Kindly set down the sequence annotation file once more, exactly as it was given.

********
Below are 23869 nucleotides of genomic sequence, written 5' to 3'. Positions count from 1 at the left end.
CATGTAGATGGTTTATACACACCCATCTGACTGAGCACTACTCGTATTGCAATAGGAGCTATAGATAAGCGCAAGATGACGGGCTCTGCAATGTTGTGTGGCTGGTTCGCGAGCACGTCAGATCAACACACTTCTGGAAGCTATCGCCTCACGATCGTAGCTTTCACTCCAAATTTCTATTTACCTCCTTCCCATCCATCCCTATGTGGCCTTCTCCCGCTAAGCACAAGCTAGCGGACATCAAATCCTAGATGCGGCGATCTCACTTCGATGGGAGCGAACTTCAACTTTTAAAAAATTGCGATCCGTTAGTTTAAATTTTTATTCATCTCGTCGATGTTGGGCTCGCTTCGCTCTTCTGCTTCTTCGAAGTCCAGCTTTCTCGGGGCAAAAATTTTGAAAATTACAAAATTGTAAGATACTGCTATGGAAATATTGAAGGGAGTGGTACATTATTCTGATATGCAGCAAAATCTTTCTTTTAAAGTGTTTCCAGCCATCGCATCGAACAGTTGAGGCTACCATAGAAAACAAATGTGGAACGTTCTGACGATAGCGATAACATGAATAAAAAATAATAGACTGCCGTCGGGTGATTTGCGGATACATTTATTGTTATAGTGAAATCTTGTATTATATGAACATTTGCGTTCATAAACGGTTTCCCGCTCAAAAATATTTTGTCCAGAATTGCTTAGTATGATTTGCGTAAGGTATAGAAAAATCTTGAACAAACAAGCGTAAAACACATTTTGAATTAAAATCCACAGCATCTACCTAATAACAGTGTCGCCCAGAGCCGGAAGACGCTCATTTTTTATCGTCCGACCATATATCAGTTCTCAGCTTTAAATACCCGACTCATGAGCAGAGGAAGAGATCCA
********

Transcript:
Below are 23869 nucleotides of genomic sequence, written 5' to 3'. Positions count from 1 at the left end.
CATGTAGATGGTTTATACACACCCATCTGACTGAGCACTACTCGTATTGCAATAGGAGCTATAGATAAGCGCAAGATGACGGGCTCTGCAATGTTGTGTGGCTGGTTCGCGAGCACGTCAGATCAACACACTTCTGGAAGCTATCGCCTCACGATCGTAGCTTTCACTCCAAATTTCTATTTACCTCCTTCCCATCCATCCCTATGTGGCCTTCTCCCGCTAAGCACAAGCTAGCGGACATCAAATCCTAGATGCGGCGATCTCACTTCGATGGGAGCGAACTTCAACTTTTAAAAAATTGCGATCCGTTAGTTTAAATTTTTATTCATCTCGTCGATGTTGGGCTCGCTTCGCTCTTCTGCTTCTTCGAAGTCCAGCTTTCTCGGGGCAAAAATTTTGAAAATTACAAAATTGTAAGATACTGCTATGGAAATATTGAAGGGAGTGGTACATTATTCTGATATGCAGCAAAATCTTTCTTTTAAAGTGTTTCCAGCCATCGCATCGAACAGTTGAGGCTACCATAGAAAACAAATGTGGAACGTTCTGACGATAGCGATAACATGAATAAAAAATAATAGACTGCCGTCGGGTGATTTGCGGATACATTTATTGTTATAGTGAAATCTTGTATTATATGAACATTTGCGTTCATAAACGGTTTCCCGCTCAAAAATATTTTGTCCAGAATTGCTTAGTATGATTTGCGTAAGGTATAGAAAAATCTTGAACAAACAAGCGTAAAACACATTTTGAATTAAAATCCACAGCATCTACCTAATAACAGTGTCGCCCAGAGCCGGAAGACGCTCATTTTTTATCGTCCGACCATATATCAGTTCTCAGCTTTAAATACCCGACTCATGAGCAGAGGAAGAGATCCA